November 18, 2021
Many disagreements in politics and public policy come down to differences in “fundamental principles and priorities,” according to Andy Smarick, senior fellow at Manhattan Institute. That is a natural feature, not a flaw, of America’s civic fabric. “It doesn’t matter if we’re talking about tax policy, school choice, welfare programs, the Second Amendment, trade, or something else – people will see such debates as reflections of values they hold dear. This isn’t a problem. This is what it means to live in liberty and to be able to self-govern.”
The problem, he argues in a recent American Purpose essay, is not our disagreements. Rather, it’s how “today’s political discourse is misleading us about our state of affairs, making us believe that things are far worse than in fact they are.”
“The people leading our public discussions need to better understand and reflect public service in America,” concludes Andy. In our Q&A with Smarick about his essay, he offers various additional prescriptions for our civic problems.
We must solve problems with civic institutions, for starters. “We … need institutions that are worthy of trust, institutions that are clear about what they are aiming to accomplish and have leaders and members … that advance the public good over private interest,” says Smarick. “This used to be commonly understood as ‘republican virtue’ or ‘civic virtue.’ We need to recover that commitment.”
We also must solve problems with our media coverage of politics and government. “One of the biggest problems we face is the loss of local media, particularly local newspapers,” according to Smarick. “We need to revitalize local media. That’s ultimately a necessary condition for improvement in public affairs.”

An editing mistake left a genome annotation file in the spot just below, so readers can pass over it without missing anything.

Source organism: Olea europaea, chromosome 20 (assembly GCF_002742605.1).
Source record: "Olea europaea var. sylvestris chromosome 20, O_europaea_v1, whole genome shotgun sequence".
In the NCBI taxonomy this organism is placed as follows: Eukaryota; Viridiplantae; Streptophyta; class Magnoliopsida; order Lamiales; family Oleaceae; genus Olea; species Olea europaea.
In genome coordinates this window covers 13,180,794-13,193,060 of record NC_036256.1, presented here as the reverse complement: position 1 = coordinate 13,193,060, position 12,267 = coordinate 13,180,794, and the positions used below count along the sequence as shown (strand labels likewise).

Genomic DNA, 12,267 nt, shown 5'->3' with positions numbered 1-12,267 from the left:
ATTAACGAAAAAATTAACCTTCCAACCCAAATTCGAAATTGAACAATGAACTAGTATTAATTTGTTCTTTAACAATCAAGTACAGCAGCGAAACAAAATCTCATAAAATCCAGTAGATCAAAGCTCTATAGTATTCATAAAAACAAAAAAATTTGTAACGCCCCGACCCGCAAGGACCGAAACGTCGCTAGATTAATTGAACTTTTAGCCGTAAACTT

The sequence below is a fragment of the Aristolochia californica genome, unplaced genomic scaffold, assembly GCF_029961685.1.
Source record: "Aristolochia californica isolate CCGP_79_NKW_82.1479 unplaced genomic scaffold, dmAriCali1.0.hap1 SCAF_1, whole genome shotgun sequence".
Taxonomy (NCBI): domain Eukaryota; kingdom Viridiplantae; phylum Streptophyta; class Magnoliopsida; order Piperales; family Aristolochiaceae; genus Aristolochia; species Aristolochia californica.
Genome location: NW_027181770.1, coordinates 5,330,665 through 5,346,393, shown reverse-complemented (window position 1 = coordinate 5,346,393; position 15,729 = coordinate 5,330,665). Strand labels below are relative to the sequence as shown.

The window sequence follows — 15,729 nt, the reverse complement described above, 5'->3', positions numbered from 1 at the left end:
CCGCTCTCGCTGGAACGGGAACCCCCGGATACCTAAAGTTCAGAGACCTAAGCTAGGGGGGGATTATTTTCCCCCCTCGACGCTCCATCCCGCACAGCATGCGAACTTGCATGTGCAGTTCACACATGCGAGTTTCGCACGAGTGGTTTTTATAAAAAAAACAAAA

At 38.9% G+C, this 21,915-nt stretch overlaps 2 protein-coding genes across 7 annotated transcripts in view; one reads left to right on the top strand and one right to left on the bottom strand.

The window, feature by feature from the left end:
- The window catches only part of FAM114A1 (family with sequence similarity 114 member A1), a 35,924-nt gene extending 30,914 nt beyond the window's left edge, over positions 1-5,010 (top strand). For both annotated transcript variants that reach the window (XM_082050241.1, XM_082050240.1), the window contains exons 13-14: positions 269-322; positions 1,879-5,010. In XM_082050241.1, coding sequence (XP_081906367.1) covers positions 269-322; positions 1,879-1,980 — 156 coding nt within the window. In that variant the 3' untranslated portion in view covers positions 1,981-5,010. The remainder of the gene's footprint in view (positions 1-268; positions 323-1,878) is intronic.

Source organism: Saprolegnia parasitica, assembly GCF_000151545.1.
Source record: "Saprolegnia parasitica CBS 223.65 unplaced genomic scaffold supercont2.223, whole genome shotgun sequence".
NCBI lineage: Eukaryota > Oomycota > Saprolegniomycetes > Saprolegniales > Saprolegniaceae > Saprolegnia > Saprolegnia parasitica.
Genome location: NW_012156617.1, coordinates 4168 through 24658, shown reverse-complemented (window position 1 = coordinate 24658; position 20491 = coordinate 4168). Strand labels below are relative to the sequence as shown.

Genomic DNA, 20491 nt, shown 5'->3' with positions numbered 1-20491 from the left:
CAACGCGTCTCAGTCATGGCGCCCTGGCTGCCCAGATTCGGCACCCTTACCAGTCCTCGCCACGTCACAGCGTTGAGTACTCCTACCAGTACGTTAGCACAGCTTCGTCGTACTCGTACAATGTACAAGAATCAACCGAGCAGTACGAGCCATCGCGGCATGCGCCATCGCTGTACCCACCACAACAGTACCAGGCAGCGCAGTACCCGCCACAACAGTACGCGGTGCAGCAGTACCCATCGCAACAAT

For Smarick, one of the leading solutions for these problems is localism. “It is easier to know, and therefore easier to trust, entities that are nearby – entities with which you can interact … a big part of the answer is decentralization,” he says. For institutional problems, “Americans have higher levels of trust for close-to-home institutions, like local governments and local police, and principles-based institutions, like the U.S. military.” While in the media realm, “close-to-home news keeps our eyes on the issues we can control, it gets us engaged with real people and real events, it encourages participation, and so much more.”
“A major challenge of our time is reestablishing Americans’ sense of community and solidarity,” says Smarick. “Those are founded on local loyalties and local engagement.”
Read the full Q&A between Smarick and Sutherland Institute vice president of policy Derek Monson about Smarick’s recent American Purpose essay below.
Monson: You argue that the distorted portrayal of our public life is undermining faith in America and its institutions. Assuming we can fix the problem of inaccurately portraying America to Americans, how do you restore that lost trust that is a critical component of America’s civic infrastructure?